Successful wildlife project is fighting back against UK's 'decimated' red squirrel population
Over three quarters of the UK's remaining red squirrel population reside in Scotland
A project where red squirrels have been reintroduced to their old forest homes in northwest Scotland has reported evidence of its success.
The conservation charity Trees for Life released almost 100 red squirrels – one of Britain's most endangered mammals – back into suitable native woodlands in the Highlands between the springs of 2016 and 2017.
The species were taken from the Inverness and Moray areas of Scotland, and reintroduced across areas of Wester Ross where they once thrived.
They cannot return to these isolated areas by themselves, as they travel only between trees and avoid crossing big, open spaces.
The red squirrel population, a species native to Britain, has been 'decimated' over the years mainly by deforestation, which has left the squirrels with remote remnants of their former habitat.
Disease and competition posed by the non-native grey squirrel has also caused the alarming extinction of local red squirrel populations over the years. Grey squirrels carry squirrelpox: a disease fatal to reds which does not affect greys.
Only around 138,000 red squirrels remain – a number that once stood at over 3.5 million. The charity, however, have reported seeing positive results from their project, with evidence of the relocated squirrels recolonising the forest areas.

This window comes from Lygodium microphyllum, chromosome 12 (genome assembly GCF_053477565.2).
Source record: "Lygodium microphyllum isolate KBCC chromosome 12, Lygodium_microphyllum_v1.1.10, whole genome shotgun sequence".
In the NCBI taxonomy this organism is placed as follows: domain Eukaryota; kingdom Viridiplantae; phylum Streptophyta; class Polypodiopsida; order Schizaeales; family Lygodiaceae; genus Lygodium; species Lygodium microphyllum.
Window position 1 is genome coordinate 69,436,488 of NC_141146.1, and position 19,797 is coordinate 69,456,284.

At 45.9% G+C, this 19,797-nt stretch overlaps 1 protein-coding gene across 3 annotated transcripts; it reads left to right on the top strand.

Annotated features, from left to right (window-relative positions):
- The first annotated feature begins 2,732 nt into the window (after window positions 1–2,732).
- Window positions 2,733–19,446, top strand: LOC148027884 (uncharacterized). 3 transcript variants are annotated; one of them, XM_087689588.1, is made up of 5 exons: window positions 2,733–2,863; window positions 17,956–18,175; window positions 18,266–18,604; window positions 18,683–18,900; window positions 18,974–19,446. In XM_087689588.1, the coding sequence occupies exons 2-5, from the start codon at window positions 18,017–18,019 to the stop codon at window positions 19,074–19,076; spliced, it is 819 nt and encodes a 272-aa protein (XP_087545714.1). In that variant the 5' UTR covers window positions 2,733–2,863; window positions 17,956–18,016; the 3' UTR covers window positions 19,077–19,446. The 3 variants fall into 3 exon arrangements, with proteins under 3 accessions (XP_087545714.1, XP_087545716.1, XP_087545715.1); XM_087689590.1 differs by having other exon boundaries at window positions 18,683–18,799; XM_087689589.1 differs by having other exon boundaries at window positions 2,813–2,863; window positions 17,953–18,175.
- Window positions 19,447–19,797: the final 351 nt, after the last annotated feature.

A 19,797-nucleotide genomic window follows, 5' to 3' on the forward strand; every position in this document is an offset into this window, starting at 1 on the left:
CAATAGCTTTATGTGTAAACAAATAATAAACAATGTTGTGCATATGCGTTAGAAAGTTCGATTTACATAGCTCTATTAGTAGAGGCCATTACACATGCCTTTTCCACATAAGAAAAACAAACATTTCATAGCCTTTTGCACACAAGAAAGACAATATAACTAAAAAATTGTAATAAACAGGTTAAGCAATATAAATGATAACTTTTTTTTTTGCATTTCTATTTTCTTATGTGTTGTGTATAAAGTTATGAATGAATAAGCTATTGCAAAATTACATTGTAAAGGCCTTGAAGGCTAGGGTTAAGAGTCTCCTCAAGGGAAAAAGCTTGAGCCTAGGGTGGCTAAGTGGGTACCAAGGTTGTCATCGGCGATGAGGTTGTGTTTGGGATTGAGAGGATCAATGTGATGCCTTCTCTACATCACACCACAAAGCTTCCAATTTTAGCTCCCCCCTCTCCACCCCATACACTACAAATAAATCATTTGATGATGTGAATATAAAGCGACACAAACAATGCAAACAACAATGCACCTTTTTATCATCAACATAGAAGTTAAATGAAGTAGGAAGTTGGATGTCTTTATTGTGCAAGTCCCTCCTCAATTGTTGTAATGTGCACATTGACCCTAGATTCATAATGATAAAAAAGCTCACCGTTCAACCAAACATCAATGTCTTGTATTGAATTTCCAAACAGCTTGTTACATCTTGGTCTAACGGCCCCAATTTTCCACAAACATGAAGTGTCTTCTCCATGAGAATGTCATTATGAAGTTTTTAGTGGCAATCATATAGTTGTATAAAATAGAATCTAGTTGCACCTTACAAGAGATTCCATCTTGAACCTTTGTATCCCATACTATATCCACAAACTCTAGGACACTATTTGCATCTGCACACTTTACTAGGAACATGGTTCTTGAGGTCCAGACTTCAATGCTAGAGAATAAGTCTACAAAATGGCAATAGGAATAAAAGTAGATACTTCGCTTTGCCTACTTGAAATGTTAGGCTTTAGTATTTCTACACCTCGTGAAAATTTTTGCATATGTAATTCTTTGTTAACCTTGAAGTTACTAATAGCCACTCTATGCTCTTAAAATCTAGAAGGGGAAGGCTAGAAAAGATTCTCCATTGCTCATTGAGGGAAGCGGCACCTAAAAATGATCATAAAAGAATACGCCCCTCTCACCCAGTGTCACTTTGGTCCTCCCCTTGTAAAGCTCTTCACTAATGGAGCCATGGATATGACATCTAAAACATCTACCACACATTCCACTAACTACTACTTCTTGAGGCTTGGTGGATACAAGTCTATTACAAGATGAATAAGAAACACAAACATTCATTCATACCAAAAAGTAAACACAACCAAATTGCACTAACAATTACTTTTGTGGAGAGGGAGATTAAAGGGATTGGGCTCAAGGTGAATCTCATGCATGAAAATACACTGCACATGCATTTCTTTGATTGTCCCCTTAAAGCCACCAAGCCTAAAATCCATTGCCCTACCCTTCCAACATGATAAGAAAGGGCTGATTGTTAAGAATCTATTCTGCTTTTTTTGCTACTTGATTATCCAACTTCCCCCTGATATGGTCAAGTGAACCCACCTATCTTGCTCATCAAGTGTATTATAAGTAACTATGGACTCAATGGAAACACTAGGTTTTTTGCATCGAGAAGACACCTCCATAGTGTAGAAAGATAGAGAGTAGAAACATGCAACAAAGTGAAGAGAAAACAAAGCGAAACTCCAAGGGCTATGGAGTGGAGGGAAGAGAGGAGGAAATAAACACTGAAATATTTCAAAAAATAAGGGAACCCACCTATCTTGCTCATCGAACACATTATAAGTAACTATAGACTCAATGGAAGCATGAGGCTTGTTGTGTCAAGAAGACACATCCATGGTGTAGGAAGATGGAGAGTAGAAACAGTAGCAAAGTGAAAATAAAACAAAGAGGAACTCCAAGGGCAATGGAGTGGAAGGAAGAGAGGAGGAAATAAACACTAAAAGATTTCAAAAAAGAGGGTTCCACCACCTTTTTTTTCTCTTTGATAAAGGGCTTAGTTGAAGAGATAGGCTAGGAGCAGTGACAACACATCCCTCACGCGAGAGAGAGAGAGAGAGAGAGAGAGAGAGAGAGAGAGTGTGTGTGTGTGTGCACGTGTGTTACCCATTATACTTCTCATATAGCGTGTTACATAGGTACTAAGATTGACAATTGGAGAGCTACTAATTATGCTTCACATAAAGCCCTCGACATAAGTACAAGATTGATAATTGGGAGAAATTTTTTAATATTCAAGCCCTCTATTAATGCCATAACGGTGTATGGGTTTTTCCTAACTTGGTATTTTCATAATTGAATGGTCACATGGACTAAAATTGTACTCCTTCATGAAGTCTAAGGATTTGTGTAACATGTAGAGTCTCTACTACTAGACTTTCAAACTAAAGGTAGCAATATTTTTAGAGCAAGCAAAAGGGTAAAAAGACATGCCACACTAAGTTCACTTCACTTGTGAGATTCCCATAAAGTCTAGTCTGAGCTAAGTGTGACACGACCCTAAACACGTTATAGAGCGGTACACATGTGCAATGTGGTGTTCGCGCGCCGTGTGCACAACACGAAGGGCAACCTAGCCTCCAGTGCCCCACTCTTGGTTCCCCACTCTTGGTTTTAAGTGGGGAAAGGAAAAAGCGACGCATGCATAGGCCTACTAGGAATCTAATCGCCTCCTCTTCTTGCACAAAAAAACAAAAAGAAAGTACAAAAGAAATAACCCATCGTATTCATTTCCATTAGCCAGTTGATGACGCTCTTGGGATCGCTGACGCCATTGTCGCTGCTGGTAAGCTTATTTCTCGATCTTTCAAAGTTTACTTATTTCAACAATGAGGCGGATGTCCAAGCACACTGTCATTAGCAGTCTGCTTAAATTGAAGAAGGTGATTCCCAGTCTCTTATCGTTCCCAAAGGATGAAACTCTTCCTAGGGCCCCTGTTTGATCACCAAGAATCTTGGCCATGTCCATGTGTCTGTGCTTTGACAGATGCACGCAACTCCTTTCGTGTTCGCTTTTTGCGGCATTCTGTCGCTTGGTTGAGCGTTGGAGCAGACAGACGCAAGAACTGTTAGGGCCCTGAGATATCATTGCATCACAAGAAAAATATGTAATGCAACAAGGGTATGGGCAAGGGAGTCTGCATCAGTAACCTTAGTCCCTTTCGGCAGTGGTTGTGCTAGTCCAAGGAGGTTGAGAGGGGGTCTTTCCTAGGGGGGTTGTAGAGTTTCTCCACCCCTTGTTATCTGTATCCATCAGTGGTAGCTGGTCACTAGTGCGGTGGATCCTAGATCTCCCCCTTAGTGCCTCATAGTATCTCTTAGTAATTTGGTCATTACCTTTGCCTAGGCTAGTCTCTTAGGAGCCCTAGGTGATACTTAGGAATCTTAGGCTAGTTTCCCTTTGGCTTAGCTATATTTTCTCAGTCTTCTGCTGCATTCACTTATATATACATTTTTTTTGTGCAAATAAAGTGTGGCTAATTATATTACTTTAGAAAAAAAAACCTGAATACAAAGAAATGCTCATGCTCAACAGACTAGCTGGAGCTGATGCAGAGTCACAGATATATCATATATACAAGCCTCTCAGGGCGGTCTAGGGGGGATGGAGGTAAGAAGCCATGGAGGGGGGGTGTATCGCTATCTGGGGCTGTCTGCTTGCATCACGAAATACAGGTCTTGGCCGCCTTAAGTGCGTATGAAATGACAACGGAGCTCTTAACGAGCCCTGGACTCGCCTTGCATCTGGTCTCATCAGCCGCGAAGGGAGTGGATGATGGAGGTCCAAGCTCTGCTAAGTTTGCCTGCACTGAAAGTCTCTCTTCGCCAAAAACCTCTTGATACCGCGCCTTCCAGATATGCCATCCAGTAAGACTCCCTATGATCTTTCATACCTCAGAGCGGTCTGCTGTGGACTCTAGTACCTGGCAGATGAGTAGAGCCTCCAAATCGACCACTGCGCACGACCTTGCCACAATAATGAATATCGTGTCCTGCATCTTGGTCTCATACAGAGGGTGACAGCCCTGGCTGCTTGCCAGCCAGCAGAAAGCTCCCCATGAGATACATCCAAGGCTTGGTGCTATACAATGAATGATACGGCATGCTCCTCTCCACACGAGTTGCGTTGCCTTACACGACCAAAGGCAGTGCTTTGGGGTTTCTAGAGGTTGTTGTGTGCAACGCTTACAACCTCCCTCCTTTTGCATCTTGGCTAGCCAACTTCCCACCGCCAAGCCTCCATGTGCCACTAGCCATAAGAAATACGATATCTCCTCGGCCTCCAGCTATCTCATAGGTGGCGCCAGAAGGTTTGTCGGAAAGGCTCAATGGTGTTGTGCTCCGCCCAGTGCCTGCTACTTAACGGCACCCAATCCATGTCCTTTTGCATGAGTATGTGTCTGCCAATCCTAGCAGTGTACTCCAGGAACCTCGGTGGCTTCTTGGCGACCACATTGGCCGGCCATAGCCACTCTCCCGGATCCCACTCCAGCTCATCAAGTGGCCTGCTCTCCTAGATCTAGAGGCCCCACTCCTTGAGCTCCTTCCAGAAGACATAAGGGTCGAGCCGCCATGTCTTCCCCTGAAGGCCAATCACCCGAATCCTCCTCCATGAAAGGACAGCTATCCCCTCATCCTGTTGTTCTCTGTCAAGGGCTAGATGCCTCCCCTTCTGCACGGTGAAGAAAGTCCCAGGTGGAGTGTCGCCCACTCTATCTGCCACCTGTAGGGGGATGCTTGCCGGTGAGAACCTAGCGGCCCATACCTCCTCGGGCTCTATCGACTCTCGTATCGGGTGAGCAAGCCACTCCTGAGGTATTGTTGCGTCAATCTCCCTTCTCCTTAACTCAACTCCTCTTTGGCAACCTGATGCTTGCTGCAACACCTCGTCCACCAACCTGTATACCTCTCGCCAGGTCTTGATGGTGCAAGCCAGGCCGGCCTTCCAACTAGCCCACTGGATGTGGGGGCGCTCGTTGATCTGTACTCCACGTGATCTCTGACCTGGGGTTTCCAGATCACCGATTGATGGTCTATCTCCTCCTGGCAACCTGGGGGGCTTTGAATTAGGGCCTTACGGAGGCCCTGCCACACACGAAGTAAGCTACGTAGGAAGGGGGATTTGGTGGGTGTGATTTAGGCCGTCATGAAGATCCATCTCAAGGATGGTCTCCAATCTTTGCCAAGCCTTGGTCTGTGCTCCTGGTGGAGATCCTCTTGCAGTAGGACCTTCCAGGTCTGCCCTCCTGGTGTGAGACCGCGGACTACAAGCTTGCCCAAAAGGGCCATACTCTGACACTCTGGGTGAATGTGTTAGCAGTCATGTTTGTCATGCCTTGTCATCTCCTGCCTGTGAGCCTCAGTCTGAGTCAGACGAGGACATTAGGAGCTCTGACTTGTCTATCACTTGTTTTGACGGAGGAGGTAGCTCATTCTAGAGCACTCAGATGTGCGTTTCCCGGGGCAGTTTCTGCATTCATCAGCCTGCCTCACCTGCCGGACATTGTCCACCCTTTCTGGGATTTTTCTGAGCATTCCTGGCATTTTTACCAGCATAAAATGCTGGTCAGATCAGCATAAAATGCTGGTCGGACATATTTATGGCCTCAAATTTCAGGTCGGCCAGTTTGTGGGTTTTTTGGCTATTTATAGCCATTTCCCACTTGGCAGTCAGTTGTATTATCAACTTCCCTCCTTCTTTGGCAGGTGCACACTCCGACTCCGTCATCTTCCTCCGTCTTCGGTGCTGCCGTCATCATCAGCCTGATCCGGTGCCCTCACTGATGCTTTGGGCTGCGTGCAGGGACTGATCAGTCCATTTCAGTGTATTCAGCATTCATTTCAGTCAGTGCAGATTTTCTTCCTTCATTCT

Trees for Life have recorded rises in breeding, feeding and regular sightings of the red squirrel across Wester Ross.
This evidence has been caught by specialised cameras in the forest, as well as by the local community who have been monitoring and and carrying out supplementary feedings with the furry creatures.
Becky Priestley, Trees for Life’s Wildlife Officer, says: ‘Early indications are that this could be a real wildlife success story.
"There were once about 3.5 million red squirrels in the UK, but today only around 161,000 remain."
Trees for Life | 2017
'The new squirrel populations are not only flourishing and breeding in their new homes, they are also starting to spread out into new areas – with squirrels being sighted as far as 15 kilometres away.’
A higher population of red squirrels in the area also benefits the native forests in a number of ways, as the small mammals collect and bury thousands of tree seeds each autumn which often take root.
Further releases of more red squirrels are planned to take place this autumn, with annual monitoring of the species continuing year-round.